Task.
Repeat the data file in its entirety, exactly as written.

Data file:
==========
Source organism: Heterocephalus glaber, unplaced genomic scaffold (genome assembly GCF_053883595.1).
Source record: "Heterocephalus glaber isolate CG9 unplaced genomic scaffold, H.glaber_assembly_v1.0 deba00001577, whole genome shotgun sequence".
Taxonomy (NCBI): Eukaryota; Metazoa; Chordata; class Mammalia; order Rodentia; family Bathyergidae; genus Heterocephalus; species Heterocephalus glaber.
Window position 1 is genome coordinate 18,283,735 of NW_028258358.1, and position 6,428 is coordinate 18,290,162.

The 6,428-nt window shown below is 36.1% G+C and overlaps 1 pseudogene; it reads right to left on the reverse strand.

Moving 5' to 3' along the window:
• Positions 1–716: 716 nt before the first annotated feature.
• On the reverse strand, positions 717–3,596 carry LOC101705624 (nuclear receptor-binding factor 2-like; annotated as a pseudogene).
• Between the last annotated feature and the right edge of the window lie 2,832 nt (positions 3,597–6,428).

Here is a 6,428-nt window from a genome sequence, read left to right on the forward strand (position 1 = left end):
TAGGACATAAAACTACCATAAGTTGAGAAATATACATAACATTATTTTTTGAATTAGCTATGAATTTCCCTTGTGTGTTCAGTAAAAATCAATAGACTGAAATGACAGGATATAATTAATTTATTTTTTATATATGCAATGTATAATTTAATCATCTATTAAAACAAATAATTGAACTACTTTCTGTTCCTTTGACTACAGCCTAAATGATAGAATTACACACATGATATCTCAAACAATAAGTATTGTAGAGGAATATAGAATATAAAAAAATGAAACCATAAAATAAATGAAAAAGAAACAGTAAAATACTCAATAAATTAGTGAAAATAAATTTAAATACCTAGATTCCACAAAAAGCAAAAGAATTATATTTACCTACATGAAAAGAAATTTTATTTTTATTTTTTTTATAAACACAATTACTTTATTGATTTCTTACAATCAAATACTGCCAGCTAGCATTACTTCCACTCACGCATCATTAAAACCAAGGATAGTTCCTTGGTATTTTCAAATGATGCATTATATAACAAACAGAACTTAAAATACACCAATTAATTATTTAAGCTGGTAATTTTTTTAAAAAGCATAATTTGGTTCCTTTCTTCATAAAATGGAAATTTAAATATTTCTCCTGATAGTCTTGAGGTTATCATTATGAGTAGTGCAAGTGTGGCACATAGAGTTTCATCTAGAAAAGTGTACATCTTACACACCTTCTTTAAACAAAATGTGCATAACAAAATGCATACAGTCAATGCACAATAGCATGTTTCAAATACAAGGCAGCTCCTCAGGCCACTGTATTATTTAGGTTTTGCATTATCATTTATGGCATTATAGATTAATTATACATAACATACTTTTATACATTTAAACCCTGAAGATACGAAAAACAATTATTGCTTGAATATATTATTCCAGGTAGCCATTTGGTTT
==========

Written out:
Source organism: Heterocephalus glaber, unplaced genomic scaffold (genome assembly GCF_053883595.1).
Source record: "Heterocephalus glaber isolate CG9 unplaced genomic scaffold, H.glaber_assembly_v1.0 deba00001577, whole genome shotgun sequence".
Taxonomy (NCBI): Eukaryota; Metazoa; Chordata; class Mammalia; order Rodentia; family Bathyergidae; genus Heterocephalus; species Heterocephalus glaber.
Window position 1 is genome coordinate 18,283,735 of NW_028258358.1, and position 6,428 is coordinate 18,290,162.

The 6,428-nt window shown below is 36.1% G+C and overlaps 1 pseudogene; it reads right to left on the reverse strand.

Moving 5' to 3' along the window:
• Positions 1–716: 716 nt before the first annotated feature.
• On the reverse strand, positions 717–3,596 carry LOC101705624 (nuclear receptor-binding factor 2-like; annotated as a pseudogene).
• Between the last annotated feature and the right edge of the window lie 2,832 nt (positions 3,597–6,428).

Here is a 6,428-nt window from a genome sequence, read left to right on the forward strand (position 1 = left end):
TAGGACATAAAACTACCATAAGTTGAGAAATATACATAACATTATTTTTTGAATTAGCTATGAATTTCCCTTGTGTGTTCAGTAAAAATCAATAGACTGAAATGACAGGATATAATTAATTTATTTTTTATATATGCAATGTATAATTTAATCATCTATTAAAACAAATAATTGAACTACTTTCTGTTCCTTTGACTACAGCCTAAATGATAGAATTACACACATGATATCTCAAACAATAAGTATTGTAGAGGAATATAGAATATAAAAAAATGAAACCATAAAATAAATGAAAAAGAAACAGTAAAATACTCAATAAATTAGTGAAAATAAATTTAAATACCTAGATTCCACAAAAAGCAAAAGAATTATATTTACCTACATGAAAAGAAATTTTATTTTTATTTTTTTTATAAACACAATTACTTTATTGATTTCTTACAATCAAATACTGCCAGCTAGCATTACTTCCACTCACGCATCATTAAAACCAAGGATAGTTCCTTGGTATTTTCAAATGATGCATTATATAACAAACAGAACTTAAAATACACCAATTAATTATTTAAGCTGGTAATTTTTTTAAAAAGCATAATTTGGTTCCTTTCTTCATAAAATGGAAATTTAAATATTTCTCCTGATAGTCTTGAGGTTATCATTATGAGTAGTGCAAGTGTGGCACATAGAGTTTCATCTAGAAAAGTGTACATCTTACACACCTTCTTTAAACAAAATGTGCATAACAAAATGCATACAGTCAATGCACAATAGCATGTTTCAAATACAAGGCAGCTCCTCAGGCCACTGTATTATTTAGGTTTTGCATTATCATTTATGGCATTATAGATTAATTATACATAACATACTTTTATACATTTAAACCCTGAAGATACGAAAAACAATTATTGCTTGAATATATTATTCCAGGTAGCCATTTGGTTT